The Mineral URANOPHANE
- Chemistry: Ca(UO2)2Si2O7
- 6H2O, Hydrated Calcium Uranyl Silicate.
- Class: Silicates
- Subclass: Nesosilicates
- Uses: mineral specimen and minor ore of uranium
Uranophane, also known as uranotile, is a rare mineral that forms from the oxidation of uranium-bearing minerals.
It is closely related to two other uranium bearing minerals cuprosklodowskite and sklodowskite, but is more common than either of them.
They all form similar acicular or hair-like crystals that form radial aggregates and tufts.
The color of uranophane is bright butter yellow while cuprosklodowskite is dark green and sklodowskite is a bronze to golden yellow.
Uranophane forms interesting specimens and fine specimens are sought after by collectors of rare uranium minerals.
Remember, this is a radioactive mineral and should be stored away from other minerals that are affected by radioactivity and human exposure should definitely be limited.
- Color is usually a butter yellow to bright lemon yellow also amber to brown.
- Luster is vitreous to silky.
- Transparency: Crystals are transparent to translucent.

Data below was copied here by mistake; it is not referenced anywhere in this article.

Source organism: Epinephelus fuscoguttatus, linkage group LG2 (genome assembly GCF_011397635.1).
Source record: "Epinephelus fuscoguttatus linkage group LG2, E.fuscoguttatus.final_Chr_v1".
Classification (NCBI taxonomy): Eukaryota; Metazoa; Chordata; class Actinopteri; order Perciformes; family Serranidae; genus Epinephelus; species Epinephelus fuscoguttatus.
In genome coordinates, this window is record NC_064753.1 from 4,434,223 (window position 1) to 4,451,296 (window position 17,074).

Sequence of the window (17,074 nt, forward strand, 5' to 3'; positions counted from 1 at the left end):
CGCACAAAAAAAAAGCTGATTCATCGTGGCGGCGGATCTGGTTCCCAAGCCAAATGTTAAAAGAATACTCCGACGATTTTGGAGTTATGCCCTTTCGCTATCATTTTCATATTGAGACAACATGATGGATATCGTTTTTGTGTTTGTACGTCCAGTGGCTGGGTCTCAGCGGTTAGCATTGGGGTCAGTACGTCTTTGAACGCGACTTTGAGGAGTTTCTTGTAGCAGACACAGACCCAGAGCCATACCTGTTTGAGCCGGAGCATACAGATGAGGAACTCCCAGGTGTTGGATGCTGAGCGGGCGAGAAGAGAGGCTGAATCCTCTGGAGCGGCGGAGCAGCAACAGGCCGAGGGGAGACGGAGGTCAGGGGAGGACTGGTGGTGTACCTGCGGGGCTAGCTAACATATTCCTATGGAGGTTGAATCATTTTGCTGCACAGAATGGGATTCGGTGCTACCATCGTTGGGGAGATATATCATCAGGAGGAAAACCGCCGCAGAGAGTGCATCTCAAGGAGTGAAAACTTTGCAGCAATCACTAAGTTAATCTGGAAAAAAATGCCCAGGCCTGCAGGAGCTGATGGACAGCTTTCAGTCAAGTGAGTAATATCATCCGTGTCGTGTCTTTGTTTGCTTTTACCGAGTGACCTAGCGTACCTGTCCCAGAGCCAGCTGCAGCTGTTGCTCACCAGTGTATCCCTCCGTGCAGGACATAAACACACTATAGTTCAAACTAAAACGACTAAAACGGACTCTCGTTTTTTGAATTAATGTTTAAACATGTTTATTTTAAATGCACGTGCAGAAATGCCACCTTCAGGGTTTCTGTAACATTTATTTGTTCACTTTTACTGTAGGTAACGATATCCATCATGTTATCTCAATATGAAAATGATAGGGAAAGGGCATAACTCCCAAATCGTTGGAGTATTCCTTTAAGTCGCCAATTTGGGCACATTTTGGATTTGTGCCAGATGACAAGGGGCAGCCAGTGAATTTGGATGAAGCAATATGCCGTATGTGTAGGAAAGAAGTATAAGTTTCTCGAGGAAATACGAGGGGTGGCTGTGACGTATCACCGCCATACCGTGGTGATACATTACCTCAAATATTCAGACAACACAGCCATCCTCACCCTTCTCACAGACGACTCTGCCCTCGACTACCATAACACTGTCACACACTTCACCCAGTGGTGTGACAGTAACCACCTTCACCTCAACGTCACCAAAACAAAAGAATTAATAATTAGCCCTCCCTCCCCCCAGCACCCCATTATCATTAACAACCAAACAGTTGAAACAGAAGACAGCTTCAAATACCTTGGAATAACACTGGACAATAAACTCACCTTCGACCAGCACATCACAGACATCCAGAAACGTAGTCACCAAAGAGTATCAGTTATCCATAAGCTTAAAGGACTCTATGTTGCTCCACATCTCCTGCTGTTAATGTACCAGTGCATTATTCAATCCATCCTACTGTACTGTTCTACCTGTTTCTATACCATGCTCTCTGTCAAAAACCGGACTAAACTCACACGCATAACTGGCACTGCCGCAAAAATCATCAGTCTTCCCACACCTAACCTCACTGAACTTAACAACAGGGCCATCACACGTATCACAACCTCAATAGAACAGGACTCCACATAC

- Crystal System: Monoclinic.
- Crystal Habits are typically fibrous or acicular tufts, radial aggregates and crusts.
- Cleavage: perfect in one direction.
- Hardness is 2 - 3.
- Specific Gravity is approximately 3.8+ (above average
for translucent minerals)
- Streak is pale yellow.
- Associated Minerals are uraninite, torbernite, autunite, zeunerite, sklodowskite, cuprosklodowskite and other uranium ore oxidation zone minerals.
- Other Characteristics: Radioactive and somewhat fluorescent greenish yellow.
- Notable Occurrences include Musonoi Mine, Shaba, Zaire; Bergen, Germany and Stone Mountain, Georgia
and Hanosh Mine, New Mexico, USA.
- Best Field Indicators are crystal habit, color, associations, radioactivity and fluorescence.